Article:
Ever wondered how white flour is made?
Commercial wheat production is a study in pesticide application. Not only are the starting seeds treated with fungicide, the resulting wheat is sprayed with hormones and pesticides.
Then once harvested, the wheat grain is stored in bins which have been coated with insecticides. If any bugs are still hanging around at that point, they then fumigate the grain.
It is from this pesticide soaked grain that commercial flour is made.
Once the milling process starts, more damage is inflicted.
A wheat grain kernel is composed of three layers:
The bran is the outside layer where most of the fiber exists. The germ is the inside layer where many nutrients and essential fatty acids are found. The endosperm is the starchy middle layer.
The natural nutrient levels associated with whole grains exists only when these three layers are eaten together. (The term “whole grain” denotes the grain before it has been milled into flour.)
Old time stone mills ground the flour slowly, and the resulting flour had all three layers mixed in. (This result is called “100 percent stone-ground whole-wheat flour”).
But in mass production flour mills, stone grinding isn’t fast enough, so high speed, high temperature steel roller mills are used.
These high speed mills eject the bran and germ, so that the resulting flour is made up of mostly the starchy endosperm layer.
Much of the rejected bran and germ "waste product"--the most nutritious part of the grain--is sold as "byproducts" for animals.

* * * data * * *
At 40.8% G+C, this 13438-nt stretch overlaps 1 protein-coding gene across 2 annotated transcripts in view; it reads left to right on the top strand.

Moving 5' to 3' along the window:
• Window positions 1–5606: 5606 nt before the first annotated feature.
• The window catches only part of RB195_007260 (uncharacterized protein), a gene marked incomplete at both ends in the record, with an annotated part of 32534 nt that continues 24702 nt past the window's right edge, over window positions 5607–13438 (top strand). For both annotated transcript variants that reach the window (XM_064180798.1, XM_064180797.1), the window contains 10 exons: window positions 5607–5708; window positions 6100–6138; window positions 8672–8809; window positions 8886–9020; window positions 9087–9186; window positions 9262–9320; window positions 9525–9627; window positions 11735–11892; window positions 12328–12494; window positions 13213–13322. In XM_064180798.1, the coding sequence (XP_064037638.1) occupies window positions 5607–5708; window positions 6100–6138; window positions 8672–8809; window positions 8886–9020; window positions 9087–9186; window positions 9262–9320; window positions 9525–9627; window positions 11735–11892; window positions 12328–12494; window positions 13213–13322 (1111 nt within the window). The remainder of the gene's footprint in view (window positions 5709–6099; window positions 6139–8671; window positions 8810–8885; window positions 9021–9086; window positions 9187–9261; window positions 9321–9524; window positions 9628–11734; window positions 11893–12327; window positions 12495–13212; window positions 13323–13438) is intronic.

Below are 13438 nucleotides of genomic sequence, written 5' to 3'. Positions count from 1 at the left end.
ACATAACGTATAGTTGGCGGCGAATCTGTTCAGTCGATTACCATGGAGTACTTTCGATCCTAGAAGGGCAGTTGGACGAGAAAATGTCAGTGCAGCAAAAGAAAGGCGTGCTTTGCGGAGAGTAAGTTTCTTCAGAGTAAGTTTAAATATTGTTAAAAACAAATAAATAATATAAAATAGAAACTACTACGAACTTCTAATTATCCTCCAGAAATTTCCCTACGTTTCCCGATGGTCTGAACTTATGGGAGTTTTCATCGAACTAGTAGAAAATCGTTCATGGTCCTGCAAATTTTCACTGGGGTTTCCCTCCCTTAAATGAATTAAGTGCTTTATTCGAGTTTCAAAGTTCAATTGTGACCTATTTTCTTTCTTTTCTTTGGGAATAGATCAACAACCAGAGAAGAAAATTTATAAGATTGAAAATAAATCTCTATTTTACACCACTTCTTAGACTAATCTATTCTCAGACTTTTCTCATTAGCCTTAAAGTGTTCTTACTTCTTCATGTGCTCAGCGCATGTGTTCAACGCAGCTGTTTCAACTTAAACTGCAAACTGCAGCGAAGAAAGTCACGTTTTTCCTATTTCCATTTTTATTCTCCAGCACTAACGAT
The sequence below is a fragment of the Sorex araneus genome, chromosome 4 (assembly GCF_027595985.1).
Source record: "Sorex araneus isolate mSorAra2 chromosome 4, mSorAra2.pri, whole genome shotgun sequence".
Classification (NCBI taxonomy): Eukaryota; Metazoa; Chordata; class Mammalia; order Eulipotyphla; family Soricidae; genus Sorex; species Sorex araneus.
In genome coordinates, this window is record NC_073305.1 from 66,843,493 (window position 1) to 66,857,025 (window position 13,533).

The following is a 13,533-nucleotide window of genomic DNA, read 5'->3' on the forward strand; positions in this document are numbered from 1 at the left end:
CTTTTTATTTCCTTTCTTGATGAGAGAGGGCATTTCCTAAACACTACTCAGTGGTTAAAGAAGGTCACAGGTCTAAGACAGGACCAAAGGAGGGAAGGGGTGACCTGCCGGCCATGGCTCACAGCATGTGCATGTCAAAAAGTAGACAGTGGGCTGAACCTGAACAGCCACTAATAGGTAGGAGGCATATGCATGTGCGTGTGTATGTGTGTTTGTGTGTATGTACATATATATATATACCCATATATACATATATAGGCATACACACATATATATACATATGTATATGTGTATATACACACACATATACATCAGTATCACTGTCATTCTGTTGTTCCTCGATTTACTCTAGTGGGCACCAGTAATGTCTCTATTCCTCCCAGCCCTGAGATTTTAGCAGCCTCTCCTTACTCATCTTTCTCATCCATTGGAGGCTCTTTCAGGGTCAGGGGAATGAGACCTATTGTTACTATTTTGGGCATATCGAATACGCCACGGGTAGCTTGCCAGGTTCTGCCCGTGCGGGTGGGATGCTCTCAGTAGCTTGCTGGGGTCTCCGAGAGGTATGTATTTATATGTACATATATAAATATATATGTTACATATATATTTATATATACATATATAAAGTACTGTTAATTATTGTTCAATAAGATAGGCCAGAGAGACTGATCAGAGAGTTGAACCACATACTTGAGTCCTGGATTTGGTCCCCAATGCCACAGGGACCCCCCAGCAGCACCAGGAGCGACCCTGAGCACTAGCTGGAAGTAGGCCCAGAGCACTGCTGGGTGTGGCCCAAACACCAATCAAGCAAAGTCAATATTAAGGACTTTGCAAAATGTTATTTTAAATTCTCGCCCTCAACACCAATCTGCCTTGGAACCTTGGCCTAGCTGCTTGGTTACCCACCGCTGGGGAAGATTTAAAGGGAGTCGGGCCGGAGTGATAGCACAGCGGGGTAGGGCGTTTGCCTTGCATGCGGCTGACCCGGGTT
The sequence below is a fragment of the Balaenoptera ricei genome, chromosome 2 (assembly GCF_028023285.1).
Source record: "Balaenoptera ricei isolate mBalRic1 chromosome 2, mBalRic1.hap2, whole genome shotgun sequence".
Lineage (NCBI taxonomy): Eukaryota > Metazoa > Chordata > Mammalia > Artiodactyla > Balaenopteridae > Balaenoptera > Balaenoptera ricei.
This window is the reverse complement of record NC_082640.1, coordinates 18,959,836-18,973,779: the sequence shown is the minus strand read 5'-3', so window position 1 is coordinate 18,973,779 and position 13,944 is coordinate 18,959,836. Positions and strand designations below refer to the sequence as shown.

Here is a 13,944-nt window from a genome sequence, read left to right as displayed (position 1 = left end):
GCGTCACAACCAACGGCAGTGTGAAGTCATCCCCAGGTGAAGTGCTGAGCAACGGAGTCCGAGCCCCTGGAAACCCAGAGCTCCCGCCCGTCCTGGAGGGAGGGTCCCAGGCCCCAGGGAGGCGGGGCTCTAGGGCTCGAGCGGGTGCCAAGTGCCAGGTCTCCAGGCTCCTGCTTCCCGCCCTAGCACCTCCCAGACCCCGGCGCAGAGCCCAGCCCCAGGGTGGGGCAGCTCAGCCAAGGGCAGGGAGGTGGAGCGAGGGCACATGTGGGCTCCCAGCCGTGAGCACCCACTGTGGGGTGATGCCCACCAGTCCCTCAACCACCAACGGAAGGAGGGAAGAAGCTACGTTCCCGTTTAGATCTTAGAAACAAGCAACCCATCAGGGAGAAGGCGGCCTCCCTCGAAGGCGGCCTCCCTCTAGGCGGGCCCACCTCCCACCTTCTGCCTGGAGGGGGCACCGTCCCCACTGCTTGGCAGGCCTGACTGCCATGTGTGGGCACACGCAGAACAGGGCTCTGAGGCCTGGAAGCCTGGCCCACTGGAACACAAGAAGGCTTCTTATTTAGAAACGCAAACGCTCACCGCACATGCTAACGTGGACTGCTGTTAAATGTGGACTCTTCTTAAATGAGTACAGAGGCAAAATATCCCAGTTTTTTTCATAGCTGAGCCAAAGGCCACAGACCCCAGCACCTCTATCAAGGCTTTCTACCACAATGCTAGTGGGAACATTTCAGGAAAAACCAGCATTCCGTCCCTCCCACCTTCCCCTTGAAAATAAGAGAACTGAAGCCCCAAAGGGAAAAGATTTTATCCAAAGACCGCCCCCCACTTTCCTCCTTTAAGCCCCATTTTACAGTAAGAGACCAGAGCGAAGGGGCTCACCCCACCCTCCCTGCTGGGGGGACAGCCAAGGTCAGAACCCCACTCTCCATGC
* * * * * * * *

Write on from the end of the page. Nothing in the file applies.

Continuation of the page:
The resulting white flour contains just a fraction of the nutrients of the original grain, with the heat of the steel rollers also playing a role in the nutrient destruction.
Chlorine and Alloxan
Not content with applying pesticides and ditching most of the nutrients, the flour manufacturers then subject the starchy flour to a chlorine gas bath.
The Environmental Protection Agency (EPA) identifies chlorine gas as a flour-bleaching, aging and oxidizing agent that is a powerful irritant, dangerous to inhale, and lethal.
The flour manufacturers use a form of chlorine gas to bleach and artificially "age" flour. The goal, of course, is a clean, white product. The chlorine gas reacts with the flour, oxidizing, whitening it and reducing the gluten.
But it also converts an dough additive called xanthine into a toxic substance called alloxan. The alloxan is an unintended byproduct.
So what is alloxan? Alloxan is a toxin which destroys pancreatic islet cells, resulting in diabetes. In fact, Alloxin is specifically used in research labs to induce diabetes in rats and mice for study purposes.
After the chlorine bath, we get nice, white flour completely devoid of any natural vitamins. And since all the natural vitamins have been destroyed, the bleached flour is mixed with synthetic vitamin and mineral supplements to "enrich" it.
These synthetic vitamins are made from petroleum, elemental ores, bacteria, fungi, and ferrous iron, which is created from sulfate refined out of high sulfur crude oil.
Bleached White Flour Was Supposed to Be Outlawed
Now here’s the real kicker. In 1906, the North Dakota Agricultural Experiment sent out 24 surveys to flour mill executives and asked them about their thoughts on the flour bleaching process. Eighteen of those millers wrote back and said that flour bleaching was unnecessary and harmful to those eating the flour and was deceitful to the public buying the flour.
In 1910, bleach white flour was declared unfit as human food by the Federal Western District Court of Missouri. Legal wrangling ensued and the case wasn’t settled until 1919. But according to H.W. Wiley, first chief of the Food and Drug Administration, the enforcement of this law was "halted through the political influence of the flour millers" and "no notice of violations has since been made by the FDA." Mr. Wiley’s book "The History of a Crime Against the Pure Food Law" discusses this case.
White flour does provide potassium and phosphorus, but little else in the way of nutrition. It is the ultimate refined food.